Though I have always thought Snyder and Capullo were a powerhouse team who cared for and tried to innovate with the Batman character, I have not always thought team and topic were perfectly matched. Specifically, though Capullo contributed an expertly creepy opening to Batman Vol. 3: Death of the Family, I didn't necessarily think Capullo's more rounded, animated figures quite worked in what was supposed to be the book's pseudo-gory closing chapters. In Dark City, however, Snyder writes a sunlit, zany Batman story full of boxy Riddler robots attacking, and Capullo is spot-on here. In the climactic Dr. Death battle, Capullo suggests Norm Breyfogle a bit in the malleable Bat-cowl that inexplicably depicts Batman's expressions as if it was, indeed, his face -- a little realistic, a little absurd -- and it's just the right tone for this story.
Dark City is a grand adventure, both action-packed in Batman's fight with Dr. Death and cerebral in the end in his fight with the Riddler. This, plus the emotional Bruce Wayne scenes, is enough to allow the reader to gloss over some of Dark City's soft spots. The fact of the Riddler's blackout seems notable at the end of Secret City, but is almost incidental at the beginning of Dark City except for the Riddler's secret plan when the police turn the lights back on. What exactly is taking place there, and indeed a giant part of "Savage City," is a hopelessly inscrutable morass of comic book science; the audience can only nod along and go with it.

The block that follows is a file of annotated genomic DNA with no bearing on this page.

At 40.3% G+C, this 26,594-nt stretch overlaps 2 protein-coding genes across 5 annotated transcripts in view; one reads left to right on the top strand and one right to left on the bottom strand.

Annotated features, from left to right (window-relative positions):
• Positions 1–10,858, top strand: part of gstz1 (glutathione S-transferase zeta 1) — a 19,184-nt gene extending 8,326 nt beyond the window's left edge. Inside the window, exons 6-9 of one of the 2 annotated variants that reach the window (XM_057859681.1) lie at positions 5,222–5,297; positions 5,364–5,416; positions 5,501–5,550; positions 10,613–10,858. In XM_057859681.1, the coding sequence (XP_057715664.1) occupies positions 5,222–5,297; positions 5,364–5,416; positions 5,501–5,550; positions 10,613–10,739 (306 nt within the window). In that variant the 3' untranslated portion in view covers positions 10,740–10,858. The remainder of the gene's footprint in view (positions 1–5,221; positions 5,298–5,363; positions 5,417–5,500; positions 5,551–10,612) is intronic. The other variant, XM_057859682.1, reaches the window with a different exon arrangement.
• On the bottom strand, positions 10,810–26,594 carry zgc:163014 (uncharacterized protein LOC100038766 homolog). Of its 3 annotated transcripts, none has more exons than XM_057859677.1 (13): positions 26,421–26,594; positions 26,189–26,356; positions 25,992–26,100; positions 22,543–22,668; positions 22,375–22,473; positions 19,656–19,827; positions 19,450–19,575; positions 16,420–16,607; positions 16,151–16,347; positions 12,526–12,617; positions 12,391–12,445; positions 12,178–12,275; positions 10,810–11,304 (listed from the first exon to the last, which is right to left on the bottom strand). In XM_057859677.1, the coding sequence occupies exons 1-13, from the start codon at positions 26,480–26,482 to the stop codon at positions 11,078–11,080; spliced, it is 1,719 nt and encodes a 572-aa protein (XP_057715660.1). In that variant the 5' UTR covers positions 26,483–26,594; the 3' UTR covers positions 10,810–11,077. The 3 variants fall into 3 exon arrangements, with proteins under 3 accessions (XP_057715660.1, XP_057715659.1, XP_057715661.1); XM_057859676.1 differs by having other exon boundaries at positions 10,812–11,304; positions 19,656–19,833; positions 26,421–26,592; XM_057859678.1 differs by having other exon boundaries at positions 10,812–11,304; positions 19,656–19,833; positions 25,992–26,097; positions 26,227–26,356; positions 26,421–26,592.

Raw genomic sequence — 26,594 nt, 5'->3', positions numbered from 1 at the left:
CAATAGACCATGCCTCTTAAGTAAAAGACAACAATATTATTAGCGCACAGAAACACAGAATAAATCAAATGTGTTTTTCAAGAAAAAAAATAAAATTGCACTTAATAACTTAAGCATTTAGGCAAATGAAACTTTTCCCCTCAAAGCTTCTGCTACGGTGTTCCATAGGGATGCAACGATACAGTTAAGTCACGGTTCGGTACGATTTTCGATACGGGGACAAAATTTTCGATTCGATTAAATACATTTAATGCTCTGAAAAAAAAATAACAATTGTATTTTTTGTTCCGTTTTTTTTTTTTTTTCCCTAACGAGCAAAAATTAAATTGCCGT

Also, Zero Year has presented a considerably brighter Gotham than we're used to, and perhaps mistakenly, I was under the impression Zero Year would take us from bright Gotham to our current dark Gotham, similar to the trajectory of Jeph Loeb and Tim Sale's Long Halloween. Instead, bright Gotham is still bright Gotham at the end, which is mildly off-putting but maybe leaves the door open for Snyder and Capullo to visit and tell more stories in this era again.
Scott Snyder has created an origin for Batman that doesn't not entirely match the Batman of the present, and I'll be curious to see how, in the next volume, the present has adjusted to the past, Flashpoint-like. I do not expect a Batman/Riddler rematch is immediately on the way from this team, but I'm eager for it when it arrives; I'm eager, as it were, for a story that builds upon this great origin and shows how it factors into today. Zero Year, and especially Batman Vol. 5: Zero Year - Dark City is likely too long and burns too brightly to quite steal the "here, read this" cache of Batman: Year One; taken in its inevitable single volume, however, as a new modern Bat-epic, Snyder's Zero Year is not to be missed.